Winston Peters was in Hawke's Bay yesterday, hitting all the right notes with an enthusiastic local New Zealand First support base before what the veteran politician said would be a "tipping-point election".
Mr Peters spent time engaging with voters in central Hastings before holding public meetings at Princess Alexander and Summerset retirement villages in Napier.
"The Hawke's Bay used to be a wealthy, serious export province and could be again with the right policies," he told an audience of more than 100 at Summerset.
He said he knew many in the room "won't be able to help yourself" and would vote for National or Labour at this election.
"But you've got two votes, haven't you? That's the great thing about MMP. So on your second vote, after you've indulged yourself on your first one, buy yourself some insurance [with a party vote for New Zealand First]."
The party is not standing candidates in the Napier, Tukituki or Ikaroa Rawhiti electorates, but has put up experienced politician and former MP Ron Mark in Wairarapa.
"This is a tipping-point election. We want control of our resources and we are going to shut down foreign ownership of our land and our housing," Mr Peters said.
New Zealand First believed proposed local body amalgamation in the Hawke's Bay was a "real concern" if local communities did not get a say.
"The issue should be decided by you in Napier. What you want should be what the decision is - not have it imposed by the politically appointed local government body in Wellington [who] come up here, try to flimflam some Hawke's Bay folks and tell you you can't do a thing about it. It's called democracy and democracy is still important."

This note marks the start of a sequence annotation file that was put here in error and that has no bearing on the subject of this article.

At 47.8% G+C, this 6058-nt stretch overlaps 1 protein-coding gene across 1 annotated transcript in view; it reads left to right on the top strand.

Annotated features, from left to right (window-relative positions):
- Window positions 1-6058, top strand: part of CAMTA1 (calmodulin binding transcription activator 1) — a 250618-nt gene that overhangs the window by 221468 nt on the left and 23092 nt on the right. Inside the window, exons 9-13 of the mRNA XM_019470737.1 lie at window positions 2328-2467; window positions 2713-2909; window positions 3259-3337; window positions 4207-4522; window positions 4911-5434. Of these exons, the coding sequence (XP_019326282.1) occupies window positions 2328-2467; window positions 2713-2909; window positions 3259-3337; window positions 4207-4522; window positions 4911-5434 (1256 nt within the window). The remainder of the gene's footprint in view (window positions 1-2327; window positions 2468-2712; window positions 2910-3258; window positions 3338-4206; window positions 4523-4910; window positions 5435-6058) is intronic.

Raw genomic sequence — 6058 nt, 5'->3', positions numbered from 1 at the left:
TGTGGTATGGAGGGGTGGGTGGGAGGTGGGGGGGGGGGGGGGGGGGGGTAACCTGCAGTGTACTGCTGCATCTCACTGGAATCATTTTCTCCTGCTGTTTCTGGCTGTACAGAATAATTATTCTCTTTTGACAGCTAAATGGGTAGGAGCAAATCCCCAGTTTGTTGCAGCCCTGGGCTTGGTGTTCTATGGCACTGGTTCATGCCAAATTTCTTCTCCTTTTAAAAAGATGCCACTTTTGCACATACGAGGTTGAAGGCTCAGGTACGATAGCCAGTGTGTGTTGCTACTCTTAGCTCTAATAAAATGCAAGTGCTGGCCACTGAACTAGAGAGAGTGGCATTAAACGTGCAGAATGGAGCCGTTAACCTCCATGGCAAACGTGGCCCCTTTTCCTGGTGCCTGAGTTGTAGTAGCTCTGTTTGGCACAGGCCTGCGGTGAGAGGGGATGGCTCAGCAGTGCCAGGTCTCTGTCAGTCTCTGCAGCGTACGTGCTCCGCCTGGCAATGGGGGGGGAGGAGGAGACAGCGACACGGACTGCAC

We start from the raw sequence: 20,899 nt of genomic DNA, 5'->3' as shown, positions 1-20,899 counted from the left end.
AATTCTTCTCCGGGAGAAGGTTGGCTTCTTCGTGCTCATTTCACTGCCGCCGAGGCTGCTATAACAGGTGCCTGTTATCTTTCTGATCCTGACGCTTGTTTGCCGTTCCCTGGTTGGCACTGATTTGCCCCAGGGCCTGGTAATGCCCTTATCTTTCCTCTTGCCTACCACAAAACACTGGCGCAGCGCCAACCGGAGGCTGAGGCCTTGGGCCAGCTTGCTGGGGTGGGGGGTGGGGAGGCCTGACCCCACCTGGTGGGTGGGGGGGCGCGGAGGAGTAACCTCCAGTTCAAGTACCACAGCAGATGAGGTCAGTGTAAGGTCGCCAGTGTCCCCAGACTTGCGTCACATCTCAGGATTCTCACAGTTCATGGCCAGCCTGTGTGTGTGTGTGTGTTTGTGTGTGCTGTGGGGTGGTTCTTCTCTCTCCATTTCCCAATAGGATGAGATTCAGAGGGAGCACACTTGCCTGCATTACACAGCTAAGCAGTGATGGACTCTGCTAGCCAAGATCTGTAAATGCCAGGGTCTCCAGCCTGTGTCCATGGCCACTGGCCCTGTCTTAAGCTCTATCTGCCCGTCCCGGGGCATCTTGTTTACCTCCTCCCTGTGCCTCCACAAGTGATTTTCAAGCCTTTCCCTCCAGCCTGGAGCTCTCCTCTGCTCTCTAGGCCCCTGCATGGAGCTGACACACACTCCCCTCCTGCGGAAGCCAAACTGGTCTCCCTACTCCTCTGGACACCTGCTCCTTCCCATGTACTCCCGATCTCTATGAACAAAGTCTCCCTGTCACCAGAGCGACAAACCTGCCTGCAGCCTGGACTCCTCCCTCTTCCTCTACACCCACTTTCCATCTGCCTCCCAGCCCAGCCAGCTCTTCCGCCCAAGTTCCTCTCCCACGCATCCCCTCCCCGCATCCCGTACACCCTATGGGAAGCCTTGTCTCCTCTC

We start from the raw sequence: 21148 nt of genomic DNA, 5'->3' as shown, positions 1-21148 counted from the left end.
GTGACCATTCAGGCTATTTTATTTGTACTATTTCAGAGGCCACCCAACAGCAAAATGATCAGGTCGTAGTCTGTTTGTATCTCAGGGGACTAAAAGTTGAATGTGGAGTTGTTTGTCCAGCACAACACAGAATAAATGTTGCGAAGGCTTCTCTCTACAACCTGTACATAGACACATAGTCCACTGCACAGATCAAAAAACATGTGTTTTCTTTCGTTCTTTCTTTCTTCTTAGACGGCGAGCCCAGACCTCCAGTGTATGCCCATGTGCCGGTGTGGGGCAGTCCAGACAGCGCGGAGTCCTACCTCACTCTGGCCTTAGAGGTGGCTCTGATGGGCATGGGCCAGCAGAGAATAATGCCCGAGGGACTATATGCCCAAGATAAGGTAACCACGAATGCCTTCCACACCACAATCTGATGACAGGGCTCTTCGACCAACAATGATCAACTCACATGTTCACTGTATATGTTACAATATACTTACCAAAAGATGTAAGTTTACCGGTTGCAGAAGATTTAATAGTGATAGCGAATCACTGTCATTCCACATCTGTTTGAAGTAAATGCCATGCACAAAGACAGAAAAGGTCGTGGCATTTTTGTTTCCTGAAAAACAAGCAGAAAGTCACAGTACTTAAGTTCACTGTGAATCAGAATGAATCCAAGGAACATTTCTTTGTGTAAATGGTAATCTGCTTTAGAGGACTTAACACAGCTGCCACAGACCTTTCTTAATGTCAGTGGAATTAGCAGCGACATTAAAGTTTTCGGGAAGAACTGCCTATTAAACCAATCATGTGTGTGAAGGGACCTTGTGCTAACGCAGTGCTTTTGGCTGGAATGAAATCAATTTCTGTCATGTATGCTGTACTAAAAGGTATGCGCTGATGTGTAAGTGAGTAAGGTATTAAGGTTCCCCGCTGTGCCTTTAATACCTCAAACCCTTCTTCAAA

He reiterated the party's policy to reopen the mothballed Napier-Gisborne rail line. The estimated $6 million cost of doing so was just a tenth of what the Novopay debacle had cost the Government, he said. "It should be fixed up and it will be important for the future, and it can be."
Asked if there was anything he could do about the high cost of air travel out of Hawke's Bay, Mr Peters agreed travellers were disadvantaged by Air New Zealand's monopoly on routes out of the region and said he would be interested in a deal on off-peak fares with the national carrier.
"I can't guarantee to put you on a plane free with a Gold Card but I can address the problem - they could actually do a far better deal. Better a 40 or 50 per cent fee than nobody being in the seat."
After the meeting Mr Peters told Hawke's Bay Today it was disappointing the party was not able to muster candidates in the Napier and Tukituki seats for this election.
"You're always looking around for people who've got the time, resources and the experience to do the job and although we come here a lot and campaign here a lot we just didn't get the rising numbers that we thought. That doesn't mean there's not an interest here as you've seen from today's meetings."
He said the case of Rotorua teacher and economist Fletcher Tabuteau, who was named in fourth spot on the party's list yesterday, showed New Zealand First could have a strong regional voice.
He is now assured of a seat in Parliament if the party passes the 5 per cent threshold.